NASA Lunar Lighthouse Beacons Navigation Odie Lander

NASA Lunar Lighthouse Beacons Navigation Odie Lander

Landing on the Moon is one thing, but not getting lost on its gray, dusty surface presents an entirely different challenge. The Apollo astronauts eyeballed their way across the lunar terrain, but NASA is hoping to develop a better navigation system for future astronauts exploring the Moon.

In late February, NASA tested an autonomous navigation system on the Moon that could be used to connect different orbiters, landers, and astronauts, turning them into a series of lighthouse beacons spread across the lunar surface. The Lunar Node 1, or LN-1, launched on board Intuitive Machines’ Odysseus lunar lander, which touched down on the surface of the Moon on February 22 to deliver various payloads.

After it was deployed on the lunar surface, NASA tested LN-1 by lighting its beacon for 30 minutes, the space agency recently announced. The original plan was for LN-1 to transmit its beacon around the clock until it powered down on February 29, but it was unable to do so due to the Odysseus lander’s unfortunate position on the Moon. The lunar lander stumbled on its way down to the surface, and ended up tipped over on its side.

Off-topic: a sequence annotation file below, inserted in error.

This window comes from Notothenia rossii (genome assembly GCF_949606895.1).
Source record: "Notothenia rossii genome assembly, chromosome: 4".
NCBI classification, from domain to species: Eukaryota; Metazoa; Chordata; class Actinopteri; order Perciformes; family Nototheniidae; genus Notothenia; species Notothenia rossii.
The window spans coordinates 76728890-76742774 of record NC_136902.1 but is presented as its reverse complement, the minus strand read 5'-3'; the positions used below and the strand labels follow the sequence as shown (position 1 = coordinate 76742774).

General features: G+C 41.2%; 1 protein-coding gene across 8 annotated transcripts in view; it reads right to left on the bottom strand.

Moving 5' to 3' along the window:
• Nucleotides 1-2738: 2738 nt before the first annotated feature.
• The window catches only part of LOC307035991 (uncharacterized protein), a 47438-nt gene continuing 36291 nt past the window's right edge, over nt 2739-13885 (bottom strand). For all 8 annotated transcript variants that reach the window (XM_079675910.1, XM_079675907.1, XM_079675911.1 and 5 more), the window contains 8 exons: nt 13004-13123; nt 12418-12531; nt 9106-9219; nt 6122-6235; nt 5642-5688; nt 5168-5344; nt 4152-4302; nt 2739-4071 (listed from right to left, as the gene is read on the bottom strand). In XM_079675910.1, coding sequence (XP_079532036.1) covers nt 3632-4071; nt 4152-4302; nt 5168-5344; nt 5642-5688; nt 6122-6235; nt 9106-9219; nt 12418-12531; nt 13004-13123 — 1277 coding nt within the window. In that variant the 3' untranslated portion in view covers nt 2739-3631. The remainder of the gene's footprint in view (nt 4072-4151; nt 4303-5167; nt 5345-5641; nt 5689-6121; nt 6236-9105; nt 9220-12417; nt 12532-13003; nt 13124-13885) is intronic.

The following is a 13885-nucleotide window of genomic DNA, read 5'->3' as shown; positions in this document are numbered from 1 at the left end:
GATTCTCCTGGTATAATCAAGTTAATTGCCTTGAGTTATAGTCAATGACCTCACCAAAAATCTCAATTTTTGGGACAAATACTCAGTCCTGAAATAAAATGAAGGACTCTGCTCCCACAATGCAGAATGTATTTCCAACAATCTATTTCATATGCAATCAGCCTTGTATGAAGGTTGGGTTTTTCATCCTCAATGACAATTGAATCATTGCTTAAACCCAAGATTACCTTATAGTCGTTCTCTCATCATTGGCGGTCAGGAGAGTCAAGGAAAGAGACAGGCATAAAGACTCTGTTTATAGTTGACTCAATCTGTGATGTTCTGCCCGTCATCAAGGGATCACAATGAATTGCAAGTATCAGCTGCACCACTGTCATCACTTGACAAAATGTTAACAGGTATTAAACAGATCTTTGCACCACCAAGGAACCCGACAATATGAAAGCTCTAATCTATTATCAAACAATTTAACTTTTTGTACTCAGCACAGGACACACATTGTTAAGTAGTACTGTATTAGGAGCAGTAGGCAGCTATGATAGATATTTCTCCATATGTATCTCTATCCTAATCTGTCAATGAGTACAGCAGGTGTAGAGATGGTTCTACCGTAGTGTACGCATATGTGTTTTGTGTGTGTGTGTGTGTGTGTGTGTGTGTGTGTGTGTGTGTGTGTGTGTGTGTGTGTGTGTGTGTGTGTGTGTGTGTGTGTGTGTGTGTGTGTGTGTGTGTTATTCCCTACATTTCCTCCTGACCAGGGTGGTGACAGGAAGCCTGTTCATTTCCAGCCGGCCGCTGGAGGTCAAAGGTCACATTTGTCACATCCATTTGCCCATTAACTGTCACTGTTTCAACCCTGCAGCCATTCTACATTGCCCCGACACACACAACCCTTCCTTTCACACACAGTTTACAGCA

In fact, it was LN-1 that helped Odysseus land on the Moon after the lander’s own navigation system failed. Just hours before its scheduled descent, Odysseus’ laser rangefinders, which are designed to assess the Moon’s terrain to identify a safe landing spot, malfunctioned. In order to help guide the lander to the surface, flight engineers uploaded a software patch to repurpose LN-1 so that it could be used to navigate Odysseus to its landing spot.

The technology demonstration has already proven useful, and NASA is hoping to use it in the future to develop a network of lighthouses that point the way for spacecraft in orbit around the Moon and astronauts making their way across the lunar surface. The system would link orbiters, landers, and astronauts on the surface of the Moon, digitally verifying each explorer’s position relative to other networked spacecraft, ground stations, or rovers, according to NASA. It would then operate as part of a larger network, tracking every beacon in real time.

NASA is hoping to develop LN-1 so that it is able to provide data delivery within a matter of seconds, which may be even more useful for future missions to Mars where there’s a transmission delay from Earth that can take up to 20 minutes.

“That’s a very long time to wait for a spacecraft pilot making a precision orbital adjustment, or humans traversing uncharted Martian landscapes,” Evan Anzalone, LN-1 principal investigator at NASA’s Marshall Space Flight Center, said in a statement. “LN-1 can make lighthouse beacons of every explorer, vehicle, temporary or long-term camp, and site of interest we send to the Moon and to Mars.”

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